Microsoft has joined the Linux Foundation

Microsoft has joined the Linux Foundation

Microsoft has joined the Linux Foundation as a Platinum member. This announcement was made at Microsoft’s Connect developer conference held in New York. Certainly, this joining has raised a few eyebrows seeing that the Redmond-based tech leader has been acknowledged for proprietary software. And this is an exact opposite of what Linux identity; however it looks like things are changing. Under the leadership of Satya Nadella, we have witnessed Microsoft develop a lot, and the company has been contributing to many Linux Foundation projects lately.

The Linux Foundation’s announcement revealed that Microsoft us slowly increasing its association with open source projects and communities. Currently, Microsoft is also a leading open source contributor on GitHub and earlier announced the open source Net Core1.0. Microsoft has also amalgamated with Canonical to get Ubuntu to Windows 10.


Regarding this, Scott Guthrie, Executive Vice President, Microsoft Cloud and Enterprise Group said since Cloud Platform Company it aims to help developers attain more using the platforms and languages they have. The Linux Foundation is also home to several societies most innovative open source projects. Microsoft further added that it is excited to join The Linux Foundation and associate with the community to help developers capitalise on the shift to bright cloud and mobile experience.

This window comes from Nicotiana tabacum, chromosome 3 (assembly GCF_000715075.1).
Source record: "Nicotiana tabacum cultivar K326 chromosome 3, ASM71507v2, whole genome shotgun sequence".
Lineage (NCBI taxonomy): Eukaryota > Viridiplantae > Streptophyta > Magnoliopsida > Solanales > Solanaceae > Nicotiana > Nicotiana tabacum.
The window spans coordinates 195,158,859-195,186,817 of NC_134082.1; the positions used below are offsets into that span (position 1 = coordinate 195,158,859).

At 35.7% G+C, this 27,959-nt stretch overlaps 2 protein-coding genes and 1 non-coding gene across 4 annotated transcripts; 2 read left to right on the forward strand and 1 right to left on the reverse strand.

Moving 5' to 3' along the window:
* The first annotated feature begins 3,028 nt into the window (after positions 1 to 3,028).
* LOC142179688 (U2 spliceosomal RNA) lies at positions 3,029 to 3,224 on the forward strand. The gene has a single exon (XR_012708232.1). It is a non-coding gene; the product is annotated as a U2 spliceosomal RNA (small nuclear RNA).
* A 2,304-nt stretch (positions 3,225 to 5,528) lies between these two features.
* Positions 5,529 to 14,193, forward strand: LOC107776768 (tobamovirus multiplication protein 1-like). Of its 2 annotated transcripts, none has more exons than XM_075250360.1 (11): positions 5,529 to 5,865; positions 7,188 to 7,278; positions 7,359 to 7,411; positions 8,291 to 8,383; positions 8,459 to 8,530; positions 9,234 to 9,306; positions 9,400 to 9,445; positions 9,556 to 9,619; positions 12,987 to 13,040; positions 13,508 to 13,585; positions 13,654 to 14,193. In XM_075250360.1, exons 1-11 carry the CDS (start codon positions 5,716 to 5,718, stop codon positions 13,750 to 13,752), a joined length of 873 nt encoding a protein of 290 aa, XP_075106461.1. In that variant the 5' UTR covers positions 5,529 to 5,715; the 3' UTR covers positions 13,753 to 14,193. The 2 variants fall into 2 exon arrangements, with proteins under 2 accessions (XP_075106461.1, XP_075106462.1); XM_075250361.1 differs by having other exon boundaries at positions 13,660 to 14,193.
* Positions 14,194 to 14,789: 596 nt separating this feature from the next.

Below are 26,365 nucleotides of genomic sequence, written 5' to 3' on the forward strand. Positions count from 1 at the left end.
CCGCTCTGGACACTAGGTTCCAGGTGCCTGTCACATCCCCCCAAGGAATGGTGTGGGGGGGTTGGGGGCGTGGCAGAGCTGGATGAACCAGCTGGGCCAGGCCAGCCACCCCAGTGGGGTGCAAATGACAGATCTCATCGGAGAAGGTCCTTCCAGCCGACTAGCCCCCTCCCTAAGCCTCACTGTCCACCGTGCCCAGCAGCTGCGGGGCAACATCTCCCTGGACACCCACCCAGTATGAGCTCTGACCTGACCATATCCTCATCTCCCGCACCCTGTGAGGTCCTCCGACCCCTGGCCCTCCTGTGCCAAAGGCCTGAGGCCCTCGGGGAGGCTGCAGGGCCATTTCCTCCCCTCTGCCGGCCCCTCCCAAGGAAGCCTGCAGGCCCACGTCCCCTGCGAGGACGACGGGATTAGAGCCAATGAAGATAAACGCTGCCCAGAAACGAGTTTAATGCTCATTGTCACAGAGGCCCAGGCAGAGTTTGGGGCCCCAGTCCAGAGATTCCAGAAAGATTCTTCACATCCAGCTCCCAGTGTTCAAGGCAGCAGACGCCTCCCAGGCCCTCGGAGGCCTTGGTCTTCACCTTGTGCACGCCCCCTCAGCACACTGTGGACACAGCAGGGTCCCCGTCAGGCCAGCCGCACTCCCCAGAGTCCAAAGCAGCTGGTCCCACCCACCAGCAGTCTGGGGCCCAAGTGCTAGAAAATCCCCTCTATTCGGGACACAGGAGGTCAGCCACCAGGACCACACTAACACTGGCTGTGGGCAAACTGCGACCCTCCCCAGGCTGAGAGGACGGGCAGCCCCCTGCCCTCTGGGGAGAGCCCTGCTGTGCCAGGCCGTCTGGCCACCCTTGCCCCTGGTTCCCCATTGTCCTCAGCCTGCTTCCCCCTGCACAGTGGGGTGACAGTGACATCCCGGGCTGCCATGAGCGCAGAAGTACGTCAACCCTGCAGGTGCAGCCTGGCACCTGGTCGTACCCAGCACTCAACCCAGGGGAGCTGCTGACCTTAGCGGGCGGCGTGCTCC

Further, the executive director of The Linux Foundation Jim Zemlin said that Microsoft had seen great growth and maturity in its usage. Moreover, the company has become a keen supporter of Linux and open source and an active member of many significant projects. While membership is an important step for Microsoft, it is equally important for the open source community which stands to advantage from the company’s expanding.

Microsoft has been contributing to Linus foundation for quite some time including Node.js Foundation, Open Container Initiative, Open API Initiative, and OpenDaylight. Having said that, The Verge mentions to a comment of former Microsoft CEO Steve Ballmer where he called the Linux cancer. Later he softened his comment by saying the threat from Linux has now in the rearview mirror

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